Bahujan communities firstly do not have the privilege to study law owing to the financial cost of doing so. Secondly, law is a subject that requires English fluency to begin with, which is something that marginalised castes disproportionately lack access to. Added to this is the undue focus and glorification of the flawed and discriminatory rhetoric of ‘merit,’ which leads to shame and distress, apart from the loss of opportunities for Bahujan students who are admitted through reservation policies. Thirdly, to succeed in the legal field, it is imperative to have ‘connections’ with other people already in the field who can help you understand the nitty-gritties, introduce you to other people, and root yourself in the profession.
Though there is a general acceptance in the legal fraternity about the problem of nepotism, the caste-patriarchal system at the very foundation of such nepotistic practices is never questioned. It is a norm for Savarnas in the legal profession to draw attention to their relative disadvantage by saying “I am a first generation lawyer!” while being ignorant to the fact that most Bahujans are first generation learners.
Therefore these “connections” or “networks” are essentially upper-caste connections, which, again, Bahujan students and professionals lack. This trinity of marginalisation, combined with several related factors, are the reason that today we have a legal system that can never be for the marginalised, because it is run by the privileged.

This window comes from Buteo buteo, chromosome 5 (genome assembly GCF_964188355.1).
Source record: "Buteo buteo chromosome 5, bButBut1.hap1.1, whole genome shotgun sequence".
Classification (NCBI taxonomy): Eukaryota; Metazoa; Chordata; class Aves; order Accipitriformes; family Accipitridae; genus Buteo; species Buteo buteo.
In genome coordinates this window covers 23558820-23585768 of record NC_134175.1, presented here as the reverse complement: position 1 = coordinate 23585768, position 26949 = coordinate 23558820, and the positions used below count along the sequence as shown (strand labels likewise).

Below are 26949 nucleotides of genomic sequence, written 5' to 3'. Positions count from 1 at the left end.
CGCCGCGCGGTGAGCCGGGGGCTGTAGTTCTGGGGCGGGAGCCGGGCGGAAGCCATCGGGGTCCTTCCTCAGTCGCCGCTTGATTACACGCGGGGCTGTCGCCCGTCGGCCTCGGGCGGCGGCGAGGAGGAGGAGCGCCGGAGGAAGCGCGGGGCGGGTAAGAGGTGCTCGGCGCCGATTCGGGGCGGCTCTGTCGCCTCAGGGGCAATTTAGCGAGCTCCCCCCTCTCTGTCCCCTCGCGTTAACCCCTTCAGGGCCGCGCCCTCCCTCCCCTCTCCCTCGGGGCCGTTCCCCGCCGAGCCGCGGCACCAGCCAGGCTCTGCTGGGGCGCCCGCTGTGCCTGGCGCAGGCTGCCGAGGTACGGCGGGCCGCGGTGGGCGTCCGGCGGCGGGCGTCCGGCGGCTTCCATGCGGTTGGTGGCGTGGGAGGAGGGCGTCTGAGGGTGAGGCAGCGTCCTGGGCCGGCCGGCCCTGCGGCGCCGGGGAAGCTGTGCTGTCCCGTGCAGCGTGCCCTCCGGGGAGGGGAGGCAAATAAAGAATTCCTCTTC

Irshad: How has the response been for CEDE from the Indian judiciary?
Wadekar: For our launch event, Supreme Court judge DY Chandrachud graciously gave a lecture on ‘Why Representation Matters’. He talked about how “one may argue that after 70 years of the Constitution of India, caste-based discrimination no longer exists because untouchability and other egragious caste atrocities have been outlawed. However, overt discrimination has now become systemic! Casteist, ableist and patriarchal, genderist hierarchies are entrenched structures in our society.” His presence at the inaugural event was a great show of support for our initiative and was encouraging. Apart from this, we had reached out to a judge to join our empanelled network but they refused, citing reasons of judicial impropriety with joining a network of this nature.
Irshad: Do you plan on rolling out more fellowship programmes in the future?
Wadekar: We take in three fellows annually to help us with our operations. Apart from that, the applications for internships are open round the year. We organise internships for two cohorts of interns every year—one in summer (from March to July) and one in winter (from September to December). In the future, we look to expand to doing research work, and will accordingly be hiring research interns.